Thor could eat and reincarnate his goats - does Taal have a similar power for his animals?
[*]Deity of music and arts seem to be missing too.
Myrmidia for southerners?
[*]Where are the saints?[/list]
Plenty in some books - Marienburg has them and Tome of Salvation has them (only called something different like revered individuals?)
Herr Arnulfe
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Remember that the Empire practices "institutionalized polytheism", it's not a pagan society. The Old Faith, which is the closest analogue to RW medieval paganism, was marginalized by the major cults along with all its nature spirits and deities. Although Warhammer portrayals of Old Faith druidism tend to focus on earth magic, it should actually be a combination of celestial and terrestrial magic like RW druidism was. Leylines and stone circles are all about earth/sky alignment.

Also bear in mind that WH humans were created by ancient aliens in the not too distant past, so their religion developed from an artificial genesis.
Whymme
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I think that everyone agrees that the pantheon as described in the WFRP1 rulebook is not very realistic - just like so many other parts of the background. But then, we don’t have to see it as complete. GW acknowledged this by adding more gods to its pantheon - Sigmar, Handrich and Stromfells, to name a few. If anyone feels that gods are missing, one can easily add them. Or add aspects to existing gods.

Don’t forget that humans can ascend to godhood in the Warhammer universe too. Sigmar did. Ranald, it is said, was a conman who tricked Shallya into making him a god, whereas Handrich made a deal to that effect.

As for a god of agriculture, people correctly point to Taal and Rhya. I always interpreted Taal as the god of wild nature, Rhya as the goddess of ‘tamed’ nature - agriculture. And, from there, goddess of fertility as well. I could imagine that farmers pray to her for bountiful harvests, and that she is ritually thanked and praised during harvest festivals.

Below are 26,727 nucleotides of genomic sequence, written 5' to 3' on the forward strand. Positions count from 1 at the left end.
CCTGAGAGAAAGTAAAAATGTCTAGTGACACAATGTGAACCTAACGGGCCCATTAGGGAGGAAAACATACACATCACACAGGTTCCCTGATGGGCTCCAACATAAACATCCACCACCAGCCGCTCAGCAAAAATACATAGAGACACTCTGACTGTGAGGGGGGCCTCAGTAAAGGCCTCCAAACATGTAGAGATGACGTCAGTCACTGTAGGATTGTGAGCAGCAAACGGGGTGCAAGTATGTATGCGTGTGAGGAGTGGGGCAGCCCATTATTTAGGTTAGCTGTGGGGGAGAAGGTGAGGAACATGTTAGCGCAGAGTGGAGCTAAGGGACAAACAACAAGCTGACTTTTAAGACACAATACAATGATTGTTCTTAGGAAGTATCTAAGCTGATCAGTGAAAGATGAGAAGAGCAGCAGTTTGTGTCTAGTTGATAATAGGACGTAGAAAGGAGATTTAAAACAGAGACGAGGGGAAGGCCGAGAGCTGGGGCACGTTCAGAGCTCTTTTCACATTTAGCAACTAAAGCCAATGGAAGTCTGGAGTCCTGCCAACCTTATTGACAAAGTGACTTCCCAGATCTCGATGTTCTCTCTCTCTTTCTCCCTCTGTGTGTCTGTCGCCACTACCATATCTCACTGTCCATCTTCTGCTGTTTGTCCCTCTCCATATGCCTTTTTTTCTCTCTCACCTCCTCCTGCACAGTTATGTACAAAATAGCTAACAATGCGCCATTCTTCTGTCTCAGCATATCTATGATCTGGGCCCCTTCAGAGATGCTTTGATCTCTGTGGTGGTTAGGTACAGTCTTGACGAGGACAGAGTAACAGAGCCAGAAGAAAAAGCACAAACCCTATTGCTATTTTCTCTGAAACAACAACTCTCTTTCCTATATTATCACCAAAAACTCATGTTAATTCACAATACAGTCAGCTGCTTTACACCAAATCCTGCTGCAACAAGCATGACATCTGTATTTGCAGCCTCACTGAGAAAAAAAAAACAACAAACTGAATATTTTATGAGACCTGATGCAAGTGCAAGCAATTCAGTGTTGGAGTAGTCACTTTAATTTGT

As for Morrslieb and Mannslieb, the ‘lieb’ part means ‘beloved’. ‘Morrslieb’ thus doesn’t represent Morr itself, but something loved by Morr, and ‘Mannslieb’ is something loved by Manann. One could argue that the relation between Mannslieb and the god of the sea is shown by how the moon influences the tides. Why the god of death loves the chaos moon is not apparent, but I can imagine a great story behind it.

Which is what I would like to see in the Warhammer universe. We have all these gods and goddesses, but they alone don’t make a religion - certainly not a polytheistic one. Part of a religion are the tales, the parables. We get lots of hints of them - we have the two families of gods - northern, country gods representing nature, versus southern, town gods representing culture - but where did they come from? We heard (as I mentioned earlier) that Ranald tricked and Handrich bargained their way into godhood, but what are the stories behind that? How did Mannslieb and Morrslieb get their names?

Think of Norse and Greek mythologies. We remember them not just because of their lists of gods and goddesses, but because of the stories that are told about what these gods did, how they interacted with each other and with the human world.

Something else that is lacking, when comparing the Old World gods with the Greek or Norse ones, is an idea where they live. The Greek gods sit on top of Mount Olympos, the Norse Gods have these nine worlds, connected through Yggdrasil, and we can get to the halls of the gods by moving over the rainbow bridge, which is guarded by Heimdall. But where do the gods of the Old World reside?

And then there is the thing - which I find unrealistic - about different pantheons in societies that are in regular contact with each other, but that don’t influence each other. Given all the relations between Kislev and the Empire, I would have expected gods of one pantheon to be much closer to the gods of the other. Same with human gods versus dwarves, or elven, gods (I’m a bit shaky here; I don’t know those pantheons particularly well). And apparently all of Bretonnia worships the Lady, and there is no place for worship of the other gods.

One could argue that this is because in the Warhammer world the gods actually exist - but if so, why would they adhere to country borders? It is clear for Sigmar, but a lot less for, say, Handrich or Morr. I could imagine a world where the Northern gods are particularly strong in Kislev, and the Southern gods in Tilea and Estalia, with the Empire the place where those pantheons get mixed. It would be quite believable, in fact. Instead we have a very different pantheon in Kislev. While Ursun clearly has much alike with Ulric, there is not such equivalent to Dazh, the god of fire and the sun, and Tor, the god of lightning, would at its best be only a small aspect of Taal.